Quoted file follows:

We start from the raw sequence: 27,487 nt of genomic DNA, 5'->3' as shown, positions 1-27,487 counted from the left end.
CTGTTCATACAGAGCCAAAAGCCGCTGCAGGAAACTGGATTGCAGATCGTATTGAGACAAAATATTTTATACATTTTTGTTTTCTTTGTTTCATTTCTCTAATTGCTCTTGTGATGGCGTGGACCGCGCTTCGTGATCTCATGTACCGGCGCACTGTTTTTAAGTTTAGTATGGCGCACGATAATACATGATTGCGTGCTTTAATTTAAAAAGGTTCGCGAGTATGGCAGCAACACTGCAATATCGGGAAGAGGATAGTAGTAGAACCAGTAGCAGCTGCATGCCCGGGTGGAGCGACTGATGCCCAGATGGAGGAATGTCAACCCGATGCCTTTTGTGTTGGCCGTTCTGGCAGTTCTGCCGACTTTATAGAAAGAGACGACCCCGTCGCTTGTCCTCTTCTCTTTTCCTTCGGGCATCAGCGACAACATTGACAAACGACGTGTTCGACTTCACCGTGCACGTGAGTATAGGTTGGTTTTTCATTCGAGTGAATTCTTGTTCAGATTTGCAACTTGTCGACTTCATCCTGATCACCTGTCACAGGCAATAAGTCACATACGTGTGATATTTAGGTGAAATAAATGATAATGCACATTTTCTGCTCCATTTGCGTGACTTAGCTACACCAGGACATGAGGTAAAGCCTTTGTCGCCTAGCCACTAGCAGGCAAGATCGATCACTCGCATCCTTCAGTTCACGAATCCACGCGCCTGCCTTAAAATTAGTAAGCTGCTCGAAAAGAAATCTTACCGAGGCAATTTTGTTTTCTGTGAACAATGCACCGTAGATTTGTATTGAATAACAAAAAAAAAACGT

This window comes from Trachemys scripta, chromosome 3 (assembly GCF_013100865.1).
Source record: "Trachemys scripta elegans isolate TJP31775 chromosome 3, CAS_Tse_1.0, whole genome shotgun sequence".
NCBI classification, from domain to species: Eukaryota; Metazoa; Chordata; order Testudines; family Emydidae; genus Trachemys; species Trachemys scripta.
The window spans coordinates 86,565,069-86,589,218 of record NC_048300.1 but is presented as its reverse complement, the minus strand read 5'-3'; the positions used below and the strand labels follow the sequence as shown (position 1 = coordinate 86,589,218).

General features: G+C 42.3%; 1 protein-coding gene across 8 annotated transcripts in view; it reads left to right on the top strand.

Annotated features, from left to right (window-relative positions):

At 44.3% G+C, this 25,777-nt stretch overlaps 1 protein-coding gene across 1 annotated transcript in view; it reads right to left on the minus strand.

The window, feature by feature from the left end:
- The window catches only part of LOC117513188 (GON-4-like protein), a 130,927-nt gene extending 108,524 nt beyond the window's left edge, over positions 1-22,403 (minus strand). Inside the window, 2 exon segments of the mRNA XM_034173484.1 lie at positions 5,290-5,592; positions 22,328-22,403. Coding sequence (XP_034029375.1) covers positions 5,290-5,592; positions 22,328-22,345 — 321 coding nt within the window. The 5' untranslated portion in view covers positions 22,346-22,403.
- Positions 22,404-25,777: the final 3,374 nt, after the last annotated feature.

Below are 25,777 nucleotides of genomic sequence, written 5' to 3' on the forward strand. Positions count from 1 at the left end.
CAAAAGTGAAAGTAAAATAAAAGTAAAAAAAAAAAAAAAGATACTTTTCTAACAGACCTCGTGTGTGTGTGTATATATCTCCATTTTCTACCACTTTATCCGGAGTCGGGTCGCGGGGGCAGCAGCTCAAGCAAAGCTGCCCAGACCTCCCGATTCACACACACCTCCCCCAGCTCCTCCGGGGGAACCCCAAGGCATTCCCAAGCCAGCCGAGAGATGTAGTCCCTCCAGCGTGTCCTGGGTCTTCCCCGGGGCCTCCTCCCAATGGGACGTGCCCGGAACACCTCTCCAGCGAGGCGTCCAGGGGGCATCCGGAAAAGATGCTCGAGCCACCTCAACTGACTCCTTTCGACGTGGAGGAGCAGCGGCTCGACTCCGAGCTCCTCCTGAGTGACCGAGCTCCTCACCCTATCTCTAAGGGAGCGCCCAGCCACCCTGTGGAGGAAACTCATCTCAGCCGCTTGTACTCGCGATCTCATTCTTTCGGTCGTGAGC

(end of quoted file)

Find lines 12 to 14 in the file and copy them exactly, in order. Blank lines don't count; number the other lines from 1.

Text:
- Positions 22,404-25,777: the final 3,374 nt, after the last annotated feature.

Below are 25,777 nucleotides of genomic sequence, written 5' to 3' on the forward strand. Positions count from 1 at the left end.
CAAAAGTGAAAGTAAAATAAAAGTAAAAAAAAAAAAAAAGATACTTTTCTAACAGACCTCGTGTGTGTGTGTATATATCTCCATTTTCTACCACTTTATCCGGAGTCGGGTCGCGGGGGCAGCAGCTCAAGCAAAGCTGCCCAGACCTCCCGATTCACACACACCTCCCCCAGCTCCTCCGGGGGAACCCCAAGGCATTCCCAAGCCAGCCGAGAGATGTAGTCCCTCCAGCGTGTCCTGGGTCTTCCCCGGGGCCTCCTCCCAATGGGACGTGCCCGGAACACCTCTCCAGCGAGGCGTCCAGGGGGCATCCGGAAAAGATGCTCGAGCCACCTCAACTGACTCCTTTCGACGTGGAGGAGCAGCGGCTCGACTCCGAGCTCCTCCTGAGTGACCGAGCTCCTCACCCTATCTCTAAGGGAGCGCCCAGCCACCCTGTGGAGGAAACTCATCTCAGCCGCTTGTACTCGCGATCTCATTCTTTCGGTCGTGAGC